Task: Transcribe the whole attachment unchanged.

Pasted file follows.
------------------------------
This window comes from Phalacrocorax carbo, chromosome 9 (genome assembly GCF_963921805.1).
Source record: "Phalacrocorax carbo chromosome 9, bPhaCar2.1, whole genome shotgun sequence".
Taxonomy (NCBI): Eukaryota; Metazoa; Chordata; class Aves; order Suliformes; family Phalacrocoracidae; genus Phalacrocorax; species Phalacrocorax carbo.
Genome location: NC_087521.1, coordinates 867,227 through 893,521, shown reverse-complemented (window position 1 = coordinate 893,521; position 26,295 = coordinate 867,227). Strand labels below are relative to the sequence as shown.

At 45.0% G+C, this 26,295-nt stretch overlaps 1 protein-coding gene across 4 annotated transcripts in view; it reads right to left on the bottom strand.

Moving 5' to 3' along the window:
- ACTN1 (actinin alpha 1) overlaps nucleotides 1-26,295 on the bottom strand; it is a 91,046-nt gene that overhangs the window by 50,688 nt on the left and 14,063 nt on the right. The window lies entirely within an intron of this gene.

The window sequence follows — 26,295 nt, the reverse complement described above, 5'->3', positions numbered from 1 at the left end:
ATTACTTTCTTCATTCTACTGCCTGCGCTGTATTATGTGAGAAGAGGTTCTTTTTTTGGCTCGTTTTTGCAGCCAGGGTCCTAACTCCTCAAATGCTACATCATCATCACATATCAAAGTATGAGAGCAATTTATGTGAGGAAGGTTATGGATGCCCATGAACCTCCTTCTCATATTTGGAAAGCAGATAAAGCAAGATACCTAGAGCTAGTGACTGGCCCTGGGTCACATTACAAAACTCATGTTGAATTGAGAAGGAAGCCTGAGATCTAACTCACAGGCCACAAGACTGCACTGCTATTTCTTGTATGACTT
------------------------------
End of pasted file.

This window comes from Phalacrocorax carbo, chromosome 9 (genome assembly GCF_963921805.1).
Source record: "Phalacrocorax carbo chromosome 9, bPhaCar2.1, whole genome shotgun sequence".
Taxonomy (NCBI): Eukaryota; Metazoa; Chordata; class Aves; order Suliformes; family Phalacrocoracidae; genus Phalacrocorax; species Phalacrocorax carbo.
Genome location: NC_087521.1, coordinates 867,227 through 893,521, shown reverse-complemented (window position 1 = coordinate 893,521; position 26,295 = coordinate 867,227). Strand labels below are relative to the sequence as shown.

At 45.0% G+C, this 26,295-nt stretch overlaps 1 protein-coding gene across 4 annotated transcripts in view; it reads right to left on the bottom strand.

Moving 5' to 3' along the window:
- ACTN1 (actinin alpha 1) overlaps nucleotides 1-26,295 on the bottom strand; it is a 91,046-nt gene that overhangs the window by 50,688 nt on the left and 14,063 nt on the right. The window lies entirely within an intron of this gene.

The window sequence follows — 26,295 nt, the reverse complement described above, 5'->3', positions numbered from 1 at the left end:
ATTACTTTCTTCATTCTACTGCCTGCGCTGTATTATGTGAGAAGAGGTTCTTTTTTTGGCTCGTTTTTGCAGCCAGGGTCCTAACTCCTCAAATGCTACATCATCATCACATATCAAAGTATGAGAGCAATTTATGTGAGGAAGGTTATGGATGCCCATGAACCTCCTTCTCATATTTGGAAAGCAGATAAAGCAAGATACCTAGAGCTAGTGACTGGCCCTGGGTCACATTACAAAACTCATGTTGAATTGAGAAGGAAGCCTGAGATCTAACTCACAGGCCACAAGACTGCACTGCTATTTCTTGTATGACTT